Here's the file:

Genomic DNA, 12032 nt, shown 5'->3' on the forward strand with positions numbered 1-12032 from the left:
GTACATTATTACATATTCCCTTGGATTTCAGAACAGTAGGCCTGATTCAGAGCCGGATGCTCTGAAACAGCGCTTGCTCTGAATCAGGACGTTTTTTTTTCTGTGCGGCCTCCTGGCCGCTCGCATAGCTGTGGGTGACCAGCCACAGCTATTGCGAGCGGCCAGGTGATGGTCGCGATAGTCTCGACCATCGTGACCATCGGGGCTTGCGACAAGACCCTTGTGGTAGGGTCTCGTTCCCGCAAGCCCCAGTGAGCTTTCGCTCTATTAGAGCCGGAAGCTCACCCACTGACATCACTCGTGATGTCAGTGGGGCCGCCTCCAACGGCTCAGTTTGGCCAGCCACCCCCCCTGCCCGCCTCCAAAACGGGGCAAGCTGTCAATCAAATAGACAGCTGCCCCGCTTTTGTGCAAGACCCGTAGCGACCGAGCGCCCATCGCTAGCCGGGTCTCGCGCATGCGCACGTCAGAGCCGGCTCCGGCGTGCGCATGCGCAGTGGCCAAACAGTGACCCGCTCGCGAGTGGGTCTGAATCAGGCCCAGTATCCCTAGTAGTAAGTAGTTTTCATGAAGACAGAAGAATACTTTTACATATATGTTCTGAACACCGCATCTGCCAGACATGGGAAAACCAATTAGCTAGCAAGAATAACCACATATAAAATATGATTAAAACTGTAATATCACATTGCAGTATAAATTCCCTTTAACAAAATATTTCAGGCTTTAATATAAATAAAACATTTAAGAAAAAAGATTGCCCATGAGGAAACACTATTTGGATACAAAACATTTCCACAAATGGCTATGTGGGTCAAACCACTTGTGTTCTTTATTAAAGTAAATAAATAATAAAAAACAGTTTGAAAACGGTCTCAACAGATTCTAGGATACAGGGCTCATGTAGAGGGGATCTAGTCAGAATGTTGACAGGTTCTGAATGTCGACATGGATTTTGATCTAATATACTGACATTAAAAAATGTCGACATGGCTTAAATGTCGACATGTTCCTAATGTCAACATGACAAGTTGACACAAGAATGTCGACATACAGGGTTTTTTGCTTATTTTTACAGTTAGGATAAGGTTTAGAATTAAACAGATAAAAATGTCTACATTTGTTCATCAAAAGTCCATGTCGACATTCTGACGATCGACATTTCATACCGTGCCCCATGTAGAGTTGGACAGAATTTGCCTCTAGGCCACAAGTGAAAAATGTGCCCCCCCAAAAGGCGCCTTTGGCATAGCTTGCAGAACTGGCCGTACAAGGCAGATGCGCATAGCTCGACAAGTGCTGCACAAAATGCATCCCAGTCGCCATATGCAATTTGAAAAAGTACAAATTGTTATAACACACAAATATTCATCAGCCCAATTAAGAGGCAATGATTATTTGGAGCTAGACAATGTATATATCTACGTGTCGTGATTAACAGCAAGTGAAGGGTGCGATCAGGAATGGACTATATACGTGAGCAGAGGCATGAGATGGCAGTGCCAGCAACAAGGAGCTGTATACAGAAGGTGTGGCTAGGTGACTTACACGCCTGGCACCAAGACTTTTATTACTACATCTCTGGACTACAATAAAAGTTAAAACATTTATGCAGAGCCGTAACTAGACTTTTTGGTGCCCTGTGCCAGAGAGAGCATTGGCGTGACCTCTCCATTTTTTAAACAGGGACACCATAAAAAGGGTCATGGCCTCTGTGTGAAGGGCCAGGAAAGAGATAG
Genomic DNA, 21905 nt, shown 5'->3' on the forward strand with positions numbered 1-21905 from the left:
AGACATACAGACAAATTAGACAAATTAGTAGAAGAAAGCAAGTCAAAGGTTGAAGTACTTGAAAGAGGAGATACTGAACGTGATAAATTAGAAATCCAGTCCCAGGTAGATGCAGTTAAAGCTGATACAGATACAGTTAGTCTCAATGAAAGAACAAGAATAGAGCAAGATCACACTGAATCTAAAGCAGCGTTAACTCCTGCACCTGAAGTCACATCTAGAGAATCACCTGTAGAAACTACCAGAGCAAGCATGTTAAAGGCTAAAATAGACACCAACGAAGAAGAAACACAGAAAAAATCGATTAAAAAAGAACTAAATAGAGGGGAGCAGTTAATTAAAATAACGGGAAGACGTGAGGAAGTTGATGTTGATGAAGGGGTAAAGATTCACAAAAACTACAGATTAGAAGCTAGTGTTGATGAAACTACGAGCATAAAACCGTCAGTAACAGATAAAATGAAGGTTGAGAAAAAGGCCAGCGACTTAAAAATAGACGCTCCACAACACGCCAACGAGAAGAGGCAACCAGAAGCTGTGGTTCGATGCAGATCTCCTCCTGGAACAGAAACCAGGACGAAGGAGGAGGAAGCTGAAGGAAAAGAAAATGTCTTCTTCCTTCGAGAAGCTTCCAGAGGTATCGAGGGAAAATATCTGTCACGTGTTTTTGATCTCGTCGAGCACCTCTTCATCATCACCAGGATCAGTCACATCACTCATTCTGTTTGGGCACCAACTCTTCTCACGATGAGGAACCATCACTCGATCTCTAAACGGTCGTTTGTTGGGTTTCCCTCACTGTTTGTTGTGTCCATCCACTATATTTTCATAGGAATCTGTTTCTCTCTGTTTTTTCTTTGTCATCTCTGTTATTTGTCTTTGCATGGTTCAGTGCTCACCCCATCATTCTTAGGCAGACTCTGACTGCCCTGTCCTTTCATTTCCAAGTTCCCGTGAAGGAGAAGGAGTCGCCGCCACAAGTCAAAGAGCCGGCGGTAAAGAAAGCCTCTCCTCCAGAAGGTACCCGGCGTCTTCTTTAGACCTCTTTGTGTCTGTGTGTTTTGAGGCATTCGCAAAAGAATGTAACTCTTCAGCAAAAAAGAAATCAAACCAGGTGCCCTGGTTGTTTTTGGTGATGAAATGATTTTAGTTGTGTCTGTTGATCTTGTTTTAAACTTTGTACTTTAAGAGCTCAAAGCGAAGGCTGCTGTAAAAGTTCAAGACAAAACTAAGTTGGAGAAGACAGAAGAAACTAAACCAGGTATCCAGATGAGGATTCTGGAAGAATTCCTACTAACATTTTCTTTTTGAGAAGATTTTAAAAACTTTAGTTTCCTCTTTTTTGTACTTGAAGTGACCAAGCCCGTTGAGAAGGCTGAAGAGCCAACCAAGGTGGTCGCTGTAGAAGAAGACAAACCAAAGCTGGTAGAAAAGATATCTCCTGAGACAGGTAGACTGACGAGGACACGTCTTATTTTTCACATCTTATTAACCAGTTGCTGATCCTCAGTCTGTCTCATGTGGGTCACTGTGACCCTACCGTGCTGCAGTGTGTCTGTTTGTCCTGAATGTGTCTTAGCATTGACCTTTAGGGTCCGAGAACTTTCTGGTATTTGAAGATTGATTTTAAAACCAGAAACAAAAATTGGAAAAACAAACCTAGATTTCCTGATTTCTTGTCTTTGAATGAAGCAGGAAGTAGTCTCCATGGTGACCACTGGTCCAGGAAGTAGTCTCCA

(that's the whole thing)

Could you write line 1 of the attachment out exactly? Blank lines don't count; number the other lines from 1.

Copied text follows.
Genomic DNA, 12032 nt, shown 5'->3' on the forward strand with positions numbered 1-12032 from the left: